Case 85 – summary

So, our patient has had quite a week! Thanks to your efforts, he is safely back on the ward, conscious and improving. 


We have managed an emergency presentation of an unconscious patient with severe hypercalcaemia, hyperviscosity and an AKI.

We investigated and unconvered an underlying, previously unknown, diagnosis of IgA Myeloma. 

We involved other medical specialties and appropriately escalated his care to level 2 (HDU). 

We considered the ethical implications of treating a patient who lacks capacity to make decisions about his care. 

We touched on the legal framework of best interests decisions in the UK (Mental Capacity Act, 2005). 

We discussed specific management considerations for severe hypercalcaemia:

  • Volume expansion with intravenous 0.9% NaCl (initial rate 200-300ml/hr to maintain urine output >100ml/hr, if no oedema/overload)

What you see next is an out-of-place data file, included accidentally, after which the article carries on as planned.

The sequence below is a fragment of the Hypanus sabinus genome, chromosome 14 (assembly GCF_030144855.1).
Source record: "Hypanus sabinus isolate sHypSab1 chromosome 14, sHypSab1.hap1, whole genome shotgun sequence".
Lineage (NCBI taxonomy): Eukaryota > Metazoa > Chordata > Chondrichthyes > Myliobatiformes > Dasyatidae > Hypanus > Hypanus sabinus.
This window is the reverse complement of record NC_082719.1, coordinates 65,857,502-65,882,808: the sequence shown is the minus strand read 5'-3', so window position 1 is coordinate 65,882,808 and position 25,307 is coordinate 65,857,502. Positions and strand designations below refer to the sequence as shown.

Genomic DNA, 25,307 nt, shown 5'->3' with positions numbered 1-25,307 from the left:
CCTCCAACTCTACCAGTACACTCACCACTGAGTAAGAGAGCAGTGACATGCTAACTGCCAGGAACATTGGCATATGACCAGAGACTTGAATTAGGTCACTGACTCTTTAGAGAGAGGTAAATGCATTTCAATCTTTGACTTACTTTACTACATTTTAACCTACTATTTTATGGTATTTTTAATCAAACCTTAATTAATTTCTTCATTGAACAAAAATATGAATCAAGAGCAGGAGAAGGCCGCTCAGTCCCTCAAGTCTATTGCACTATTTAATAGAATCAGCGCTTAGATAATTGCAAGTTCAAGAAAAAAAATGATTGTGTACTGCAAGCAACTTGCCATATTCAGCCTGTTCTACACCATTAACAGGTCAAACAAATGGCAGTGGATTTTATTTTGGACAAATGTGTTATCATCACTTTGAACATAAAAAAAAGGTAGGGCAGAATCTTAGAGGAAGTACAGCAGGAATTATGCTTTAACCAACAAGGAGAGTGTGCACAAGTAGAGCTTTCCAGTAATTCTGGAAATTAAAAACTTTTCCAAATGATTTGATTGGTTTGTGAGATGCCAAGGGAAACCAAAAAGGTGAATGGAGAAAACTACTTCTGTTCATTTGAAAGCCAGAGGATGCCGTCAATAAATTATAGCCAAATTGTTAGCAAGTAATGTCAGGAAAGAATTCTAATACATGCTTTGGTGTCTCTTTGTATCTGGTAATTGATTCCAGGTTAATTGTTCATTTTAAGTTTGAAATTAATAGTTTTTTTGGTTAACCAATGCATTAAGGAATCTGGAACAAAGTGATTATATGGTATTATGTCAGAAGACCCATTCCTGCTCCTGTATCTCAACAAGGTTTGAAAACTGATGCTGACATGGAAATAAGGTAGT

• IV bisphosphonates (caution in AKI) but remember there is a lag in their action of 2-3 days
  • s/c calcitonin in severe, refractory cases (rapid action within 24 hours but effect lost due to tachyphylaxis)

We considered the specific management of hyperviscosity syndrome:

  • Exclude other underlying CNS pathology ?acute intracranial haemorrhage
  • Assess fundi
  • Volume expansion/hydrate
  • Steroids
  • Plasma exchange
  • Treat underlying cause

Beyond initial blood tests, we discussed the pertinent investigations to consider in suspected Myeloma:

  • Imaging (see BSH guidance 2017)
  • Bone marrow biopsy including aspirate, trephine, flow and cytogenetics 

Our MDT considered a bortezomib-based chemotherapy regime appropriate in this case and initiated treatment alongside VTE prophylaxis. 


Our patient received 4 days of plasma exchange following his emergency admission. He commenced definitive chemotherapy for Myeloma on day 2.

After his last plasma exchange his salient bloods included:

  • Adjusted calcium 2.40
  • Paraprotein 5g/L
  • Creatinine 83

His GCS is now 15. 

He is aware of his new diagnosis and is being supported by his friends, ward staff and the specialist Myeloma nursing team. 

Thank you for your help!

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